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Lunch and Learn: Wild Rice and Climate Change
January 13 @ 12:00 pm - 1:00 pmFREE
Our beloved Riverway Speaker Series is returning—with a virtual twist!
Beginning in January 2021, SCRA staff will bring experts to you through our new “Lunch and Learn” series, sharing important conservation messages and enriching understanding of the natural resources, cultural values, and recreational opportunities that make the Riverway special.
In the river below Upper St. Croix Lake in Solon Springs, Wisconsin, you’ll find a hidden treasure—Northern wild rice, known as manoomin to the Ojibwe. It is only found in abundance in Minnesota and Wisconsin and provides food and a place to rest and nest for many creatures, including migrating waterfowl.
Northern wild rice has been harvested by American Indian tribes, including the Ojibwe, for many centuries, but this ecologically and culturally significant plant is being stressed by changing climatic and environmental conditions.
In this free presentation by Peter David with the Great Lakes Fish & Wildlife Commission, you’ll learn about this amazing resource and some of the biggest challenges it faces.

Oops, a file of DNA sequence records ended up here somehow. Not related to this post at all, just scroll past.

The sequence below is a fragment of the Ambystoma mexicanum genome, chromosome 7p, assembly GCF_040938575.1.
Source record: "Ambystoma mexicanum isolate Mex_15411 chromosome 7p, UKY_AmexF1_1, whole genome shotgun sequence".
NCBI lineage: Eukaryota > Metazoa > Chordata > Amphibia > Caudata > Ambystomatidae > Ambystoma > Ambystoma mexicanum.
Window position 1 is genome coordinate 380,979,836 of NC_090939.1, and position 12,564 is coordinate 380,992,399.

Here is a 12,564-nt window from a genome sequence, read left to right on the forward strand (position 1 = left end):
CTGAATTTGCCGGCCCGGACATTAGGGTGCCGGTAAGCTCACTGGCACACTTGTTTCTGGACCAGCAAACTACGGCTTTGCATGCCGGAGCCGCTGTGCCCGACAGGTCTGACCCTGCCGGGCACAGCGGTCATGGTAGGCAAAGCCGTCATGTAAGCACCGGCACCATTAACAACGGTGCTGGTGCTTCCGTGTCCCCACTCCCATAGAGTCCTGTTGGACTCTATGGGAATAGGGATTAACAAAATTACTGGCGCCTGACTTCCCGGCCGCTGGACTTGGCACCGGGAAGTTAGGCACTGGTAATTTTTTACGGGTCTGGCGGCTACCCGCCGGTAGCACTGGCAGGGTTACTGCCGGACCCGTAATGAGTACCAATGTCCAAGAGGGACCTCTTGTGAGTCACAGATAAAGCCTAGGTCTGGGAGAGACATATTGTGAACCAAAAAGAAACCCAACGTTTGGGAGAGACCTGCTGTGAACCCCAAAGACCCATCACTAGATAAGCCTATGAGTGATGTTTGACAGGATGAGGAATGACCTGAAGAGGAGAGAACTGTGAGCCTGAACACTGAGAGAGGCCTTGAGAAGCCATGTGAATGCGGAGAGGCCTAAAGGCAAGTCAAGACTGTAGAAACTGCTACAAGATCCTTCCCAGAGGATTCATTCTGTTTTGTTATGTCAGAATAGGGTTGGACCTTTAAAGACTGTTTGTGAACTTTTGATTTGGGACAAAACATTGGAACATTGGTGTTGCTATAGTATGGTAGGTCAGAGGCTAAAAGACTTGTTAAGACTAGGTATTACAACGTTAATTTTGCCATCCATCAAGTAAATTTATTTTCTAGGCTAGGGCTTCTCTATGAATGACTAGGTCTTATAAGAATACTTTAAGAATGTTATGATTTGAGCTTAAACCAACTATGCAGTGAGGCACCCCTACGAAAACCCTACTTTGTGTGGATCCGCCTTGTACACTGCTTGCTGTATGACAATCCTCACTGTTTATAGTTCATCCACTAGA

When: Wednesday, January 13 from 12:00-1:00 PM
Presenter: Peter David, Wildlife Biologist, Great Lakes Indian Fish & Wildlife Commission
Peter is a wildlife biologist with the Great Lakes Indian Fish and Wildlife Commission, where he assists GLIFWC’s member tribes in the implementation of their off-reservation, treaty-reserved rights. He received his education (bachelors and master degrees in Wildlife Ecology) from the University of Wisconsin-Madison, and from the tribal elders and members for whom he has worked for the last 30+ years. At the Commission, he has had the opportunity to work with a variety of natural resources ranging from waterfowl to wolves, but his greatest focus has been on manoomin or wild rice. He likes to spend his free time with his wife Lisa, family, friends – or even himself – doing something in the outdoors.
Topic: Manoomin in a Changing World
“Wisconsin is one of the few places in the world to contain a significant abundance of Manoomin, or wild rice. Thus, our role as stewards of this resource has global significance. Unfortunately, rice abundance in the state has declined significantly, and the rice remaining on the landscape is threatened by changes in the climate and the biological community. This presentation will provide a brief overview of the ecology of manoomin, touch on its cultural and ecological significance, and provide an introduction to the challenges it is facing as a result of climate change and increasing goose and swan populations.”